Shalom and Creation

Protectors, Cultivators, and Servants of the Land

by Lisa Sharon Harper

WaterBrook, 2016

I grew up with five brothers and sisters. My older brother and I often were put in charge of our other siblings when my mother and dad were out of the house. In the same way, God puts humans—the youngest siblings of creation—in charge of our older sibling creatures. It is our responsibility to keep these relationships intact.

God has told us what very goodness looks like (Genesis 1:26–31). What God calls very good is the wellness of all the relationships God created in the beginning. This includes the relationship between humanity and the rest of creation. The sun, the moon, and stars serve humanity and the rest of creation by providing sustenance for our bodies and light for night travel. The stars tell people—especially in ancient cultures—when to wake, sleep, harvest, and sow. Plants serve animals by offering themselves for food (see Genesis 1:30). We see humanity serving and protecting the ground when God calls humanity to till (abad = to serve) and keep (shamar = to protect) the earth (see Genesis 2:15) and to serve the animals by naming them (see Genesis 2:19–20).

And as we serve, protect, and cultivate our siblings in creation, very goodness looks like justice and peace, truth and mercy, honor and humility among humans. We are creature. God is God; we are not. Our dominion must bow to the will of God.

God issued one command in the Garden of Eden, and it was connected to the land: “You may freely eat of every tree of the garden; but of the tree of the knowledge of good and evil you shall not eat, for in the day that you eat of it you shall die” (Genesis 2:16–17, nkjv).

God told humanity, “Don’t do it! I want you and your children and your children’s children to know shalom. I want you to know a lush and lavish world, a world where all relationships are very good. You see this world I’ve created? When you consider it, you see who I am. I am lavish with you. I am extravagant in my love for you.”

Then the serpent sidled up to the woman and man and drilled the first crack in humanity’s relationship with God. In Genesis 3, every relationship God had declared very good was shattered, including humanity’s relationship with the rest of creation. We see the results all around us. The environment suffers because we chose not to trust God and to see our own peace instead.

The Impact Today

In a survey, the National Medical Association found that doctors are citing climate-related conditions among the factors affecting the health of patients. Included are injuries due to severe weather events, chronic diseases intensified by increased air pollution, more widespread allergy symptoms, heart-related conditions, increased incidents of infections such as Lyme disease and West Nile virus, diarrhea caused by food or water, and mental health issues. The doctors also identified groups most likely to be affected by climate change, including people with chronic diseases, people living near or below the poverty line, children from birth to age four, adults older than sixty, and people of color.1 Globally women bear most of the burden because they represent the majority of the world’s poor. Increasingly common and increasingly intense climate events disrupt the ability of poor people to survive.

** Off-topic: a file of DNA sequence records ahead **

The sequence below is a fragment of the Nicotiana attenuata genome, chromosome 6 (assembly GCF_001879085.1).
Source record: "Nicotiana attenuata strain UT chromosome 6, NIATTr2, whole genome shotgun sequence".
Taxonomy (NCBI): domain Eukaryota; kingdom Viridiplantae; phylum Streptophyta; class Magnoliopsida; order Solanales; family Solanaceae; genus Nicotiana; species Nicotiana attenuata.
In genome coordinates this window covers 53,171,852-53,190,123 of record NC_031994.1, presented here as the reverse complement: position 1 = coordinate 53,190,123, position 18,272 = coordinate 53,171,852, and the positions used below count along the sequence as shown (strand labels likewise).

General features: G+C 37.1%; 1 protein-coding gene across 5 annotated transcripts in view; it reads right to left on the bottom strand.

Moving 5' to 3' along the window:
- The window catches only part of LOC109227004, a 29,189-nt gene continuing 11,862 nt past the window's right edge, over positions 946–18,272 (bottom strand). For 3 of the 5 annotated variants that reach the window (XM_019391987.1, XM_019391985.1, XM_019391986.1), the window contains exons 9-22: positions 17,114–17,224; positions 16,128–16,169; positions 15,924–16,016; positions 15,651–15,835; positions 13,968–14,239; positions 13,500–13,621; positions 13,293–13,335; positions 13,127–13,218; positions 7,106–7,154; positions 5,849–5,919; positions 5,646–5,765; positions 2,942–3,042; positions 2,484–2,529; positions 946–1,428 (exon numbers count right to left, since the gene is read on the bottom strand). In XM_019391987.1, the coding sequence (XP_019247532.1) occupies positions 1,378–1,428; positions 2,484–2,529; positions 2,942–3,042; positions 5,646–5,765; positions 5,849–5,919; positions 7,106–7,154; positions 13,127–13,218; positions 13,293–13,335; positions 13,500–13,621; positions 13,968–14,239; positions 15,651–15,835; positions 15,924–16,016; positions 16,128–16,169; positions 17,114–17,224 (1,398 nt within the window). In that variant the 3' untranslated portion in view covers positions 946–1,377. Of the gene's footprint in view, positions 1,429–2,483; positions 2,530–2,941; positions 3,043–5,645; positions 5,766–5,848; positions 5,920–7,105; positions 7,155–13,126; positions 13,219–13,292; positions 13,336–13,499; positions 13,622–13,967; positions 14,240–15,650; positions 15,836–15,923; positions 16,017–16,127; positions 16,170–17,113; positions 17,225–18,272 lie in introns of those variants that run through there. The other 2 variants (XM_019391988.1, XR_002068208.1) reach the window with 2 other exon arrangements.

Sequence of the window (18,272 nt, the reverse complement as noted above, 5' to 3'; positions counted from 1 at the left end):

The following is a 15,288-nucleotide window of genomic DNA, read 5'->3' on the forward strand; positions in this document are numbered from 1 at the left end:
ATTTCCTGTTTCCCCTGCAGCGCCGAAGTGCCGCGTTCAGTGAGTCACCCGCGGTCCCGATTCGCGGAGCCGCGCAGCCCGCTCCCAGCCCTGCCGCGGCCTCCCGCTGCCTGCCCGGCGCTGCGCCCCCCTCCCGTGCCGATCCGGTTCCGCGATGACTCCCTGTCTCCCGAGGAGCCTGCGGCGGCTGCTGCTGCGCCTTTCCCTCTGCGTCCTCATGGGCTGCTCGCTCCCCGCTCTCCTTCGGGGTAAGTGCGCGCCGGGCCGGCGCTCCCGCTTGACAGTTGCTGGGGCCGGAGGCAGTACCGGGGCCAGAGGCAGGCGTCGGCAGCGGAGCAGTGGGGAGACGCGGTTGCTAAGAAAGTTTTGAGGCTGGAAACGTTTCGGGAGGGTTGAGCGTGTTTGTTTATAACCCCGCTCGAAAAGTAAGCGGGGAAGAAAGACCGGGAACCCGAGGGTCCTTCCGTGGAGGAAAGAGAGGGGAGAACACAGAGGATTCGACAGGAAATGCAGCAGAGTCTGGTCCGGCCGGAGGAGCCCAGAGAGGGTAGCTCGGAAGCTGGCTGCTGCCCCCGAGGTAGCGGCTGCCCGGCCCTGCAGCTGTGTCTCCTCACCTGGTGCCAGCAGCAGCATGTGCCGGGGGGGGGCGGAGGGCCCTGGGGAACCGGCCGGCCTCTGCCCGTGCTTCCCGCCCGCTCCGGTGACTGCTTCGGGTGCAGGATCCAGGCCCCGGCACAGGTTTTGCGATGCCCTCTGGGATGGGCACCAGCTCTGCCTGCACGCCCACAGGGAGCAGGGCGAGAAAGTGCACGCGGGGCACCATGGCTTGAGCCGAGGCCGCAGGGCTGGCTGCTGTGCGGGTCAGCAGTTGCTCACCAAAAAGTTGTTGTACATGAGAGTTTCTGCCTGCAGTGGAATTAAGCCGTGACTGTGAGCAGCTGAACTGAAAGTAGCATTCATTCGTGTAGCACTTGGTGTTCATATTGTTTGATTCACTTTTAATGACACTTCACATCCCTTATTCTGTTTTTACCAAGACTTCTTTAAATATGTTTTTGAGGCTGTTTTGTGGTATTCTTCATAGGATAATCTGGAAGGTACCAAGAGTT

In Warren County, North Carolina, the residents of a small, predominantly black town learned that a hazardous-waste landfill was slated for their community. According to a report posted on the US Department of Energy website, the state of North Carolina had considered several possible sites before choosing this African American community. Neighbors organized and pastors and congressional representatives joined the fight to keep the landfill out. But they lost the battle. The landfill was opened, and the environmental justice movement was born. Within years, several studies were commissioned, most notable the United Church of Christ 1987 study “Toxic Waste and Race.” This study found that race was the most significant factor in determining where toxic-waste facilities were located. Three out of five African Americans live in a community with a hazardous-waste facility.2